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Hindsight : Project Gotham Racing 2

Cart: Project Gotham Racing 2
Cab: Xbox
Coin: Bizzare Creations

Assuming that you’ve been in love with someone (discounting yourself) at least once or twice before, I’d like you to cast your mind back to that first romance…

Hold that thought.

Now if you’re as old as I am, you’re probably in the wholesome position of being able to relive that memory with fondness, not bitterness or regret. If it’s a more recent affair you’re probably still fooling yourself that you’re better off alone. Wake-up, punk: there’s only two ways to grow old and they’re a) ‘tolerant’ or b) ‘lonely’. Either way, time can be a wonderful healer but the thing with this particular situation is that I’m reliving something that was so consuming, so pervasive, so much a part of my DNA that even today it’s a memory tainted. But I’m a man. And one that’s willing to face his fears. The biggest fear being that there won’t be any more thrills out there. That there won’t be another game that ever rams my heart in my throat like Project Gotham Racing 2 once did.

This is the bit where I remind you about the game, yes? This is the part where I lay down calmly on your expensive, leather couch and discuss my father and friends and pretend that your stupid Rorschach tests don’t remind me of darkest sins? Well to hell with that: IT’S A DRIVING GAME, ALL RIGHT!? YOU STOP, GO AND STEER. WHAT MORE DO YOU NEED TO KNOW GOD DAMN YOU!?

I’m Sorry. I’m feeling much better now. Let’s resume.

The thing is that I got too close to something that can’t love me back. After hundreds of hours of emotional investment you eventually become consumed by what were once seemingly minor faults. You fall out of love. In years to come, I’ll be in the wholesome position of being able to look back with fondness, not bitterness or regret.

Or even, anger?

If driving at speed is the original sin and video games are the devil incarnate, why is it that almost every single virtual driving experience out there misses the point of this perfect marriage like two industrial magnets being forced together? Simplistic mechanics are an insult to the driving experience. Over complicated ones fall flat on their lifeless faces because they try too hard to base themselves on a world that is defined by gravity, friction and inertia, which are (the last time I checked) things my rumble pack and couch simply can’t mimic.

Sitting perfectly between these two paradigms is PGR2: the most ‘realistic-fun’ you’re ever going to have within the currently accepted wisdom of what a console is and of how it should be interacted with. Yes, PGR3&4 offered more of the same and were criticised as such, but so what? Just like dwelling on that love that you once lost, you’ll be more than happy to slip back into something that feels like a home amidst a world of hostile inconsistencies.

PGR2 allows you (still, to this very day) to do the things that you’ve always longed to do in a car. A real car on real roads. You’re not going to jump gaps, pimp your ride, fire rockets, adjust your gear ratio or do anything else for that matter that’s superfluous to the pure exhilaration of speed. On the subject of which: if you’re not driving on the lowest bumper-cam then you’re stuck in neutral, kiddo. Feel the road: you know it wants it.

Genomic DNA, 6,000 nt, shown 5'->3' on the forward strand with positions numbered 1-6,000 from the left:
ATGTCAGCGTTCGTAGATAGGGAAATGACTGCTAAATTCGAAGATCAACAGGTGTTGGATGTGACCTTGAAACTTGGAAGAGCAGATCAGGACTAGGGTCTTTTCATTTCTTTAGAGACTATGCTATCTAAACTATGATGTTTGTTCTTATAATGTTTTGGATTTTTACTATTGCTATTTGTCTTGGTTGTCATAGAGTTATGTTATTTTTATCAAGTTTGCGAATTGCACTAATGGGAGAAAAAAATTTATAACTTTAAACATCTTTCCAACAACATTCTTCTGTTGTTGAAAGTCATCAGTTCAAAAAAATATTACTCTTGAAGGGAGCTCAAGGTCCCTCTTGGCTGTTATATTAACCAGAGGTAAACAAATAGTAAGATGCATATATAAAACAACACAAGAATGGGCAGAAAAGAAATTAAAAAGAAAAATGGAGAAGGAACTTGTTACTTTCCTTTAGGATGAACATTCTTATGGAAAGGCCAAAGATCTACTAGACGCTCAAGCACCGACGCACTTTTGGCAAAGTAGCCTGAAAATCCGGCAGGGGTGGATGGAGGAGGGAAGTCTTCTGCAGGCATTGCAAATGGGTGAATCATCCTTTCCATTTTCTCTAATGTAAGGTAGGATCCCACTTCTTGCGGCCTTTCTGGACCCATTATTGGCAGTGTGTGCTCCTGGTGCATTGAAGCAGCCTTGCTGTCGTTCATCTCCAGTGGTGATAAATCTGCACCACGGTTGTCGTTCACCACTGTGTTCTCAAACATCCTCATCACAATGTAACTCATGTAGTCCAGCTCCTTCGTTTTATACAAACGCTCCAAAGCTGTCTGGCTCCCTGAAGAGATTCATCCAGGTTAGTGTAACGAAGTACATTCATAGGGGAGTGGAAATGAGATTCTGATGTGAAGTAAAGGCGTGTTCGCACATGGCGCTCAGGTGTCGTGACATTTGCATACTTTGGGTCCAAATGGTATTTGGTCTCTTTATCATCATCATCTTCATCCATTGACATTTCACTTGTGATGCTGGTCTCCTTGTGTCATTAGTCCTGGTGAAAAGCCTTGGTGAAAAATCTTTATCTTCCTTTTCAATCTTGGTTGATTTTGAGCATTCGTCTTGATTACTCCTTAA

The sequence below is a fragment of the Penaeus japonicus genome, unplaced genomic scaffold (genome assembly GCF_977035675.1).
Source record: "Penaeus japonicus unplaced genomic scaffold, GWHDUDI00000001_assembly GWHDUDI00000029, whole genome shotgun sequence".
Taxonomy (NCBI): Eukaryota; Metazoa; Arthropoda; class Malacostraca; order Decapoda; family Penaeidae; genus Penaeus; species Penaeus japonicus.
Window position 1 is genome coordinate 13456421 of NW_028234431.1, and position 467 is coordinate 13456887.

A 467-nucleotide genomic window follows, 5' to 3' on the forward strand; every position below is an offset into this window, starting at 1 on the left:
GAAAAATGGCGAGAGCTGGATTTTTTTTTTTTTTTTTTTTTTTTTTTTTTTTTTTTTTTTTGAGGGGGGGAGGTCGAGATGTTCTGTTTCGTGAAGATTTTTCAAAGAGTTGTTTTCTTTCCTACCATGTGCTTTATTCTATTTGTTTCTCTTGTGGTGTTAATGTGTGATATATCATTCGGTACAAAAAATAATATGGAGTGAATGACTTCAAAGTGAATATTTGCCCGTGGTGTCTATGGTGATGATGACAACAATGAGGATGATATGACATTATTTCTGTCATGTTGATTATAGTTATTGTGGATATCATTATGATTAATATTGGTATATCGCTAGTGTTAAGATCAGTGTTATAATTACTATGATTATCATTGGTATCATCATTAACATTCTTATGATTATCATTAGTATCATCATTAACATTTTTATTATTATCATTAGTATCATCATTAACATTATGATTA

In PGR2 you’re going to take a car that you truly admire for being what it was when it left the production line. You’re going to race it on tracks that feel beautifully imperfect. You’re going to fly through cities that feel gritty and alive. You’re going to have to feather the throttle and brake like a madman possessed. You’re going to have to learn the increasingly complex courses to the point where you don’t THINK about what’s coming next, you just feel it. You’re going to have to handle a fishtail at over 100mph whilst fighting off opponents that scream bitterly down your headset at the quality of your defensive driving. You’re going to feel as exhilarated as any driver ever has done in the history of mankind and you’ll have enough adrenaline pumping through your system to stop a charging Veyron dead in its tracks.

And I’m still better off without it.

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Husband. Parent. Gamer. Go figure.

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3 Comments

  1. I absolutely loved Metropolis Street Racer on the Dreamcast, the Project Gotham games were great sequels

  2. I really liked MSR on the Dreamcast, but I didn’t play PGR until I got PGR 4. (I did own 3 but it would only display as squashed on the 4:3 monitor I was using at the time!)
     
    PGR 4 was great fun though.

  3. PGR3&4 were good but neither captured the heart of 2 IMHO. The biggest flaw in 3&4 was track design. There were (later in the game) some remarkable courses in PGR2. Many were variants of previous tracks which may sound lazy but in reality it meant that by that point you’d unlocked insanely fast cars and were flying round courses half on instinct and half on experience. A complete joy. And to beat every challenge on Platinum difficulty was a challenge from the gods. Stunning game.

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